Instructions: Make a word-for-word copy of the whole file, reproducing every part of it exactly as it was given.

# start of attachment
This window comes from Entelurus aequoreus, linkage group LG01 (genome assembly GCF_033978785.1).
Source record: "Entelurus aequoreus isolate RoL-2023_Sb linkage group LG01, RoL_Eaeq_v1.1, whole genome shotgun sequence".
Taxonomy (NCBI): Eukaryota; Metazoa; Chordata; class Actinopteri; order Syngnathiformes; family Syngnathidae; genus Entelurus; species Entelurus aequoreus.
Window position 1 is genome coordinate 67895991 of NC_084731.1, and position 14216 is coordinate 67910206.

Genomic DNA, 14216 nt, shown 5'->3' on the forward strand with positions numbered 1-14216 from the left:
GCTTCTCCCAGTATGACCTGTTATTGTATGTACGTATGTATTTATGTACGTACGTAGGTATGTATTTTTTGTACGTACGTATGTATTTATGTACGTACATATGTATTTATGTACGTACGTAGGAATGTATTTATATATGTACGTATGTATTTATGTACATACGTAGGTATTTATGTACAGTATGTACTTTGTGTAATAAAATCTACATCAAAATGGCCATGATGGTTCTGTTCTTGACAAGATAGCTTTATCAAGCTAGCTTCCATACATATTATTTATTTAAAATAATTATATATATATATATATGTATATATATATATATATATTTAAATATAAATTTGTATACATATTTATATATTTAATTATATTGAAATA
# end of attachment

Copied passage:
This window comes from Entelurus aequoreus, linkage group LG01 (genome assembly GCF_033978785.1).
Source record: "Entelurus aequoreus isolate RoL-2023_Sb linkage group LG01, RoL_Eaeq_v1.1, whole genome shotgun sequence".
Taxonomy (NCBI): Eukaryota; Metazoa; Chordata; class Actinopteri; order Syngnathiformes; family Syngnathidae; genus Entelurus; species Entelurus aequoreus.
Window position 1 is genome coordinate 67895991 of NC_084731.1, and position 14216 is coordinate 67910206.

Genomic DNA, 14216 nt, shown 5'->3' on the forward strand with positions numbered 1-14216 from the left:
GCTTCTCCCAGTATGACCTGTTATTGTATGTACGTATGTATTTATGTACGTACGTAGGTATGTATTTTTTGTACGTACGTATGTATTTATGTACGTACATATGTATTTATGTACGTACGTAGGAATGTATTTATATATGTACGTATGTATTTATGTACATACGTAGGTATTTATGTACAGTATGTACTTTGTGTAATAAAATCTACATCAAAATGGCCATGATGGTTCTGTTCTTGACAAGATAGCTTTATCAAGCTAGCTTCCATACATATTATTTATTTAAAATAATTATATATATATATATATGTATATATATATATATATATTTAAATATAAATTTGTATACATATTTATATATTTAATTATATTGAAATA